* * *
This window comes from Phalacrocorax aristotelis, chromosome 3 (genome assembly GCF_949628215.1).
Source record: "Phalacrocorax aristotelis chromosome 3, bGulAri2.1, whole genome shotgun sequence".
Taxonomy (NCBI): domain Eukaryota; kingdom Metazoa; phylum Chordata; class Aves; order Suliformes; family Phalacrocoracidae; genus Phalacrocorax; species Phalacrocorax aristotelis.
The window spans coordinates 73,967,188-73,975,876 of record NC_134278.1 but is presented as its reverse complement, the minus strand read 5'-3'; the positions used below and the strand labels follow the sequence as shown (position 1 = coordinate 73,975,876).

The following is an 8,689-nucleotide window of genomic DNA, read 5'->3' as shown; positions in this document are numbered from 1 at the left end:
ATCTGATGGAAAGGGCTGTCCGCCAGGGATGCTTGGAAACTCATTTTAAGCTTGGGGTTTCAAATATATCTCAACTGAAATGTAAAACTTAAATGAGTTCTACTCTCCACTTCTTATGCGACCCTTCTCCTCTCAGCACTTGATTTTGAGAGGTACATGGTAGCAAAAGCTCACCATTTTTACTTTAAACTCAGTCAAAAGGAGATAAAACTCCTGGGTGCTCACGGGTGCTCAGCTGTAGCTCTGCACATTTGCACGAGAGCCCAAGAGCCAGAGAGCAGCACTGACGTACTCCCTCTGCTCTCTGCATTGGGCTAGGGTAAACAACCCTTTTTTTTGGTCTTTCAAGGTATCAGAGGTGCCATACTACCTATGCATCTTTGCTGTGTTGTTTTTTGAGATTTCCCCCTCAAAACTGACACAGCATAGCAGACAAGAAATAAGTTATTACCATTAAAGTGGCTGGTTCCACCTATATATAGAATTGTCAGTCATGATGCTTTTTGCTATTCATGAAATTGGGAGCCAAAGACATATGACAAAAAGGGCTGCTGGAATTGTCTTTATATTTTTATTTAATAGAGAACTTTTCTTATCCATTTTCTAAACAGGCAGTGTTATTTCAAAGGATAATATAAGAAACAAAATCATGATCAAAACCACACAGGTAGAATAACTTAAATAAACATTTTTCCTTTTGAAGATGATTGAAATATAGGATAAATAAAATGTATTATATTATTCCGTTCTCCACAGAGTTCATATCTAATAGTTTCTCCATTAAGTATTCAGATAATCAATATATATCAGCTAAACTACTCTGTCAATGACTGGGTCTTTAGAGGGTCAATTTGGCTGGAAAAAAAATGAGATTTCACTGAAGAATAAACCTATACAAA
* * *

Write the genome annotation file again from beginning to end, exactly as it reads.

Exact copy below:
This window comes from Phalacrocorax aristotelis, chromosome 3 (genome assembly GCF_949628215.1).
Source record: "Phalacrocorax aristotelis chromosome 3, bGulAri2.1, whole genome shotgun sequence".
Taxonomy (NCBI): domain Eukaryota; kingdom Metazoa; phylum Chordata; class Aves; order Suliformes; family Phalacrocoracidae; genus Phalacrocorax; species Phalacrocorax aristotelis.
The window spans coordinates 73,967,188-73,975,876 of record NC_134278.1 but is presented as its reverse complement, the minus strand read 5'-3'; the positions used below and the strand labels follow the sequence as shown (position 1 = coordinate 73,975,876).

The following is an 8,689-nucleotide window of genomic DNA, read 5'->3' as shown; positions in this document are numbered from 1 at the left end:
ATCTGATGGAAAGGGCTGTCCGCCAGGGATGCTTGGAAACTCATTTTAAGCTTGGGGTTTCAAATATATCTCAACTGAAATGTAAAACTTAAATGAGTTCTACTCTCCACTTCTTATGCGACCCTTCTCCTCTCAGCACTTGATTTTGAGAGGTACATGGTAGCAAAAGCTCACCATTTTTACTTTAAACTCAGTCAAAAGGAGATAAAACTCCTGGGTGCTCACGGGTGCTCAGCTGTAGCTCTGCACATTTGCACGAGAGCCCAAGAGCCAGAGAGCAGCACTGACGTACTCCCTCTGCTCTCTGCATTGGGCTAGGGTAAACAACCCTTTTTTTTGGTCTTTCAAGGTATCAGAGGTGCCATACTACCTATGCATCTTTGCTGTGTTGTTTTTTGAGATTTCCCCCTCAAAACTGACACAGCATAGCAGACAAGAAATAAGTTATTACCATTAAAGTGGCTGGTTCCACCTATATATAGAATTGTCAGTCATGATGCTTTTTGCTATTCATGAAATTGGGAGCCAAAGACATATGACAAAAAGGGCTGCTGGAATTGTCTTTATATTTTTATTTAATAGAGAACTTTTCTTATCCATTTTCTAAACAGGCAGTGTTATTTCAAAGGATAATATAAGAAACAAAATCATGATCAAAACCACACAGGTAGAATAACTTAAATAAACATTTTTCCTTTTGAAGATGATTGAAATATAGGATAAATAAAATGTATTATATTATTCCGTTCTCCACAGAGTTCATATCTAATAGTTTCTCCATTAAGTATTCAGATAATCAATATATATCAGCTAAACTACTCTGTCAATGACTGGGTCTTTAGAGGGTCAATTTGGCTGGAAAAAAAATGAGATTTCACTGAAGAATAAACCTATACAAA